# Insert Row without shifting formulas down

I want to insert row for each day to add new values, and I have a `SUM` formula to add up all the values from each day.

How do I stop excel from automatically shifting my `SUM` formula's range down when I insert a row?

put a dollar sign in front of what you don't want to change. If the range is `A1:B2`, make it `\$A\$1:\$B\$2`. Add and remove each dollar sign as needed.

EDIT: use `SUM(INDIRECT("\$H\$4:\$H\$50000"))`

• I tryed that, excel still shifts the values down by one, when I insert row.
– user1296932
Commented Mar 28, 2012 at 1:30
• Either you did it wrong, or I'm misunderstanding your question. Help us help you by rephrasing your question. Commented Mar 28, 2012 at 1:40
• Before inserting a row : SUM(\$H\$4:\$H\$50000)
– user1296932
Commented Mar 28, 2012 at 1:43
• After inserting a row : SUM(\$H\$5:\$H\$50001)
– user1296932
Commented Mar 28, 2012 at 1:43
• use `SUM(INDIRECT("\$H\$4:\$H\$50000"))` Commented Mar 28, 2012 at 1:50

I'd use a named range with the formula:

``````=INDEX(Sheet1!\$H:\$H,4):INDEX(Sheet1!\$H:\$H,50000)
``````

To create it do `Ctrl-F3` and fill in the name and definition. In Excel 2010 it would look like this:

Then your formula is just `=SUM(StaticRange)`

• Best Answer, non volatile function. Commented Jun 30, 2015 at 23:01

Old question, but I just ran into this today. In my case, I was able to avoid the issue by using `OFFSET()` to define the range for the `SUM()` instead of entering the range directly.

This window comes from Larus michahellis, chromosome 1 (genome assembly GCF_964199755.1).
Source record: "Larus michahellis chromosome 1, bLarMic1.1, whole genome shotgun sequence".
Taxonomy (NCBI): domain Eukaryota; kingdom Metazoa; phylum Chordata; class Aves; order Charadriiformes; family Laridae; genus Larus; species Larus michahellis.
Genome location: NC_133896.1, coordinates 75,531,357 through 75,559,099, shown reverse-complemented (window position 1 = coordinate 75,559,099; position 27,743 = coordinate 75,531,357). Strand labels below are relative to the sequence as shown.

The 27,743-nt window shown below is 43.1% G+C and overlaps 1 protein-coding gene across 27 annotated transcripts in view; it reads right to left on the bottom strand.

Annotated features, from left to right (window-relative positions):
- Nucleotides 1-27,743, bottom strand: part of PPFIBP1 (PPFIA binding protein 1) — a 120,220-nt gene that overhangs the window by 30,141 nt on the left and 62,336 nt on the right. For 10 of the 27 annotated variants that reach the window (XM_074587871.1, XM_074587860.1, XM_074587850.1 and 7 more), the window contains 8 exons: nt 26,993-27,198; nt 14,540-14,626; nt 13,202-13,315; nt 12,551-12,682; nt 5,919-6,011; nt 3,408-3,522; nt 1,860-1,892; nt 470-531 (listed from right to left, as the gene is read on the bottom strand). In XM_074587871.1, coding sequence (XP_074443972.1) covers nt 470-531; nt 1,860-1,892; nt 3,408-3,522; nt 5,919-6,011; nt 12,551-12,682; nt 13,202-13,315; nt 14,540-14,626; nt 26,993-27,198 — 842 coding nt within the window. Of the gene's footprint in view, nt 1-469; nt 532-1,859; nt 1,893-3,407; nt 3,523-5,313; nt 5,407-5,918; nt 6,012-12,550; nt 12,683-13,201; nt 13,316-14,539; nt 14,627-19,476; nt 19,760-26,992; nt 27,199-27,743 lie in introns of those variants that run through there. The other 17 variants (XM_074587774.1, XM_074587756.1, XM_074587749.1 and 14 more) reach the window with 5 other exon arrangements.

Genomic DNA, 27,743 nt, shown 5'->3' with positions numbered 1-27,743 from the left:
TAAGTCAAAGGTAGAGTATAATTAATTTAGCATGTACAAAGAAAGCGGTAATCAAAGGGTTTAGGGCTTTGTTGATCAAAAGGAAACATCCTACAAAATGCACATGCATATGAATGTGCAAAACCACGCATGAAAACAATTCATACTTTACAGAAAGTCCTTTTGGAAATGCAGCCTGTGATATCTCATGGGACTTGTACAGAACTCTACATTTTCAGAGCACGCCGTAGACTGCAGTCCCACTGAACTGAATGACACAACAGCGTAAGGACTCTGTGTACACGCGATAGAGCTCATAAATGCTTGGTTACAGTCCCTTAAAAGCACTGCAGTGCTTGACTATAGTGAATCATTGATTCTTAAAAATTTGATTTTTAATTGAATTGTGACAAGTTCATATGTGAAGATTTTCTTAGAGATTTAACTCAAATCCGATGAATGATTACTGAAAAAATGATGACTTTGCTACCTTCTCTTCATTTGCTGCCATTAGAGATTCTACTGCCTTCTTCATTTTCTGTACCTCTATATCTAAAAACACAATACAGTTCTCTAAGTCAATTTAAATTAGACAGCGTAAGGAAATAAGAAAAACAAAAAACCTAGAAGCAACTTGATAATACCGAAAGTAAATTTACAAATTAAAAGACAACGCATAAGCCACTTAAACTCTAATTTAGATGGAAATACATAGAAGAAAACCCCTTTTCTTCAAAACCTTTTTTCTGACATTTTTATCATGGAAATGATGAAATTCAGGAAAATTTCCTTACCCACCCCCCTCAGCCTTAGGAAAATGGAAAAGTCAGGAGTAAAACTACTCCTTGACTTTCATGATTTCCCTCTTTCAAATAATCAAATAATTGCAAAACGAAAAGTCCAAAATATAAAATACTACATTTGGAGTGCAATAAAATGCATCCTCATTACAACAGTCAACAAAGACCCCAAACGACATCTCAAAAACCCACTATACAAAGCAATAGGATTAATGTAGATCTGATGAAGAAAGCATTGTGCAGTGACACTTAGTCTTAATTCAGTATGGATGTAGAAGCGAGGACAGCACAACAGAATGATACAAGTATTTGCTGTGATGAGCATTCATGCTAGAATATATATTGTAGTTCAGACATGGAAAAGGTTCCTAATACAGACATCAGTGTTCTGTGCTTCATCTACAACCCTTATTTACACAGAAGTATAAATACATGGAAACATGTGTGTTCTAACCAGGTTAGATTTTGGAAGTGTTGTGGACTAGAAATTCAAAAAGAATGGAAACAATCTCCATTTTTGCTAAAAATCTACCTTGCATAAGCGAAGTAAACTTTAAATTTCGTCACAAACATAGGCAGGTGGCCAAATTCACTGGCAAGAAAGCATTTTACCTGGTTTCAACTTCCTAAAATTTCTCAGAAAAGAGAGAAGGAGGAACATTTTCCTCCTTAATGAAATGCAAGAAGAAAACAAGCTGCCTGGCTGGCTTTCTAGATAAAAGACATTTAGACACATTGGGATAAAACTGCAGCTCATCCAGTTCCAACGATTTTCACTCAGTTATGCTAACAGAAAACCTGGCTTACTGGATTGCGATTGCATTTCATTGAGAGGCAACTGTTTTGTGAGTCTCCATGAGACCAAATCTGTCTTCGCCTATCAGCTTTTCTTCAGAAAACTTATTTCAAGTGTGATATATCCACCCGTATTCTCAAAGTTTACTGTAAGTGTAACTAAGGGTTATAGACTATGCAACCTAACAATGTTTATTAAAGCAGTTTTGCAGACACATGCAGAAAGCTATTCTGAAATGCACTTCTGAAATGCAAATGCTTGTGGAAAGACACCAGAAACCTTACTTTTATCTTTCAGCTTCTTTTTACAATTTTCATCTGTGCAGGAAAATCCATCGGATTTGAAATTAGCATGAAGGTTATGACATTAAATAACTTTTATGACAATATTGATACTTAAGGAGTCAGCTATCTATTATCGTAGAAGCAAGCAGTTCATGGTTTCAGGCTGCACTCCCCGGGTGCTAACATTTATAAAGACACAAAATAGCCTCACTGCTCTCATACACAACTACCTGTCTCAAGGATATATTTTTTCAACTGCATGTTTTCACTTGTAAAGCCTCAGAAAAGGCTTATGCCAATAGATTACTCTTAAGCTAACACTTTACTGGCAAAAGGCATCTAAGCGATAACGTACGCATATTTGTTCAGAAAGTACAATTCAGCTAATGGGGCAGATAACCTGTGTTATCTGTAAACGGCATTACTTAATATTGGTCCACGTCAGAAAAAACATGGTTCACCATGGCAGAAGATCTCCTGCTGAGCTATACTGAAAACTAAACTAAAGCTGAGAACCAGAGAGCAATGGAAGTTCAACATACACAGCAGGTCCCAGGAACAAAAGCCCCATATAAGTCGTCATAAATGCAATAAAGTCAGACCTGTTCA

So, instead of `=SUM(A2:A50)` you can use `=SUM(OFFSET(A1, 1, 0, 50))`. How does this help? If the cell that you reference in the `OFFSET()` function is outside the range for the formula, Excel typically won't modify it when you insert/delete rows.

Your mileage may vary since the inner workings of Excel are a bit mysterious to me, but this technique worked well for me once I understood what the `OFFSET()` function was doing.

• Like the `INDIRECT` method, this Volitile. Also, it's vulnerable to inserting a row at row 1, so isn't quite as good. That said, I'd say valid these issues and use the `INDEX` method Commented Jun 8, 2022 at 21:07
• Actually, `INDIRECT` requires you to hard code ranges in a string which breaks a lot of functionality. For some use cases `INDEX` works great, but if you have a dynamic spreadsheet where you add and remove columns regularly, you give yourself a lot of extra maintenance managing static ranges. :) Commented Jun 8, 2022 at 22:07